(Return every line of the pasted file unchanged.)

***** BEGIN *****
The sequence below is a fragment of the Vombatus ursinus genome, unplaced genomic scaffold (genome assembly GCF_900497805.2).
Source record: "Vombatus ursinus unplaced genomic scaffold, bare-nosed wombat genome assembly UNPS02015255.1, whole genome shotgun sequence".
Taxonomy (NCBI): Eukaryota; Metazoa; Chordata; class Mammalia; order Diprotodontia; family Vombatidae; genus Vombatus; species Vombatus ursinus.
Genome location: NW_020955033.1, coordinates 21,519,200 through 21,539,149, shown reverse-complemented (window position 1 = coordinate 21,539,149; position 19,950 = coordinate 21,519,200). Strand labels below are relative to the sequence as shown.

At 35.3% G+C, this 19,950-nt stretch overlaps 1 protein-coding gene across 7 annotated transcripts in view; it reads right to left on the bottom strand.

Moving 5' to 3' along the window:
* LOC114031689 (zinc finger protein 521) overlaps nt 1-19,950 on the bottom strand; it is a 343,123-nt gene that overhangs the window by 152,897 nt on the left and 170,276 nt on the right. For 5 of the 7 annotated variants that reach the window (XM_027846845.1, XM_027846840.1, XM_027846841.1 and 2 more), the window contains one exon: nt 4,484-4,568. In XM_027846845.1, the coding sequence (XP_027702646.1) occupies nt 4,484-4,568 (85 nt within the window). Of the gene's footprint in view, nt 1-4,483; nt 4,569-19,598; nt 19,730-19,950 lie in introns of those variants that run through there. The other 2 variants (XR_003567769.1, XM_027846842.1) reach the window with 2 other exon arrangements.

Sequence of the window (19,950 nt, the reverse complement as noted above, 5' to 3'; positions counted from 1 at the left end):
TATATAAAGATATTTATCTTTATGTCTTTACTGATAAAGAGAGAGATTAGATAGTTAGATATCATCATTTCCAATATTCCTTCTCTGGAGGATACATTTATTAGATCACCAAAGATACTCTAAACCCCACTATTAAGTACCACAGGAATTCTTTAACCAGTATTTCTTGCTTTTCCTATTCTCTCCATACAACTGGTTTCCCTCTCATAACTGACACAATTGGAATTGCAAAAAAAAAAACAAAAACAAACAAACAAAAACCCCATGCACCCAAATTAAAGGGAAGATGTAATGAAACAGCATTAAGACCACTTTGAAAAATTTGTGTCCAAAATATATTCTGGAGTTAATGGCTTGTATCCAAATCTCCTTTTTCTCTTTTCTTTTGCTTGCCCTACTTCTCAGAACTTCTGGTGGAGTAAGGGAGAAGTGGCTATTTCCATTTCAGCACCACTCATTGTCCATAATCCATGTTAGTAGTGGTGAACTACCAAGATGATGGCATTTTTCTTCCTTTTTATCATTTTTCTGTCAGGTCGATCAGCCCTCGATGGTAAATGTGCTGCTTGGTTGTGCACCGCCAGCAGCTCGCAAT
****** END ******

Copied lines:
The sequence below is a fragment of the Vombatus ursinus genome, unplaced genomic scaffold (genome assembly GCF_900497805.2).
Source record: "Vombatus ursinus unplaced genomic scaffold, bare-nosed wombat genome assembly UNPS02015255.1, whole genome shotgun sequence".
Taxonomy (NCBI): Eukaryota; Metazoa; Chordata; class Mammalia; order Diprotodontia; family Vombatidae; genus Vombatus; species Vombatus ursinus.
Genome location: NW_020955033.1, coordinates 21,519,200 through 21,539,149, shown reverse-complemented (window position 1 = coordinate 21,539,149; position 19,950 = coordinate 21,519,200). Strand labels below are relative to the sequence as shown.

At 35.3% G+C, this 19,950-nt stretch overlaps 1 protein-coding gene across 7 annotated transcripts in view; it reads right to left on the bottom strand.

Moving 5' to 3' along the window:
* LOC114031689 (zinc finger protein 521) overlaps nt 1-19,950 on the bottom strand; it is a 343,123-nt gene that overhangs the window by 152,897 nt on the left and 170,276 nt on the right. For 5 of the 7 annotated variants that reach the window (XM_027846845.1, XM_027846840.1, XM_027846841.1 and 2 more), the window contains one exon: nt 4,484-4,568. In XM_027846845.1, the coding sequence (XP_027702646.1) occupies nt 4,484-4,568 (85 nt within the window). Of the gene's footprint in view, nt 1-4,483; nt 4,569-19,598; nt 19,730-19,950 lie in introns of those variants that run through there. The other 2 variants (XR_003567769.1, XM_027846842.1) reach the window with 2 other exon arrangements.

Sequence of the window (19,950 nt, the reverse complement as noted above, 5' to 3'; positions counted from 1 at the left end):
TATATAAAGATATTTATCTTTATGTCTTTACTGATAAAGAGAGAGATTAGATAGTTAGATATCATCATTTCCAATATTCCTTCTCTGGAGGATACATTTATTAGATCACCAAAGATACTCTAAACCCCACTATTAAGTACCACAGGAATTCTTTAACCAGTATTTCTTGCTTTTCCTATTCTCTCCATACAACTGGTTTCCCTCTCATAACTGACACAATTGGAATTGCAAAAAAAAAAACAAAAACAAACAAACAAAAACCCCATGCACCCAAATTAAAGGGAAGATGTAATGAAACAGCATTAAGACCACTTTGAAAAATTTGTGTCCAAAATATATTCTGGAGTTAATGGCTTGTATCCAAATCTCCTTTTTCTCTTTTCTTTTGCTTGCCCTACTTCTCAGAACTTCTGGTGGAGTAAGGGAGAAGTGGCTATTTCCATTTCAGCACCACTCATTGTCCATAATCCATGTTAGTAGTGGTGAACTACCAAGATGATGGCATTTTTCTTCCTTTTTATCATTTTTCTGTCAGGTCGATCAGCCCTCGATGGTAAATGTGCTGCTTGGTTGTGCACCGCCAGCAGCTCGCAAT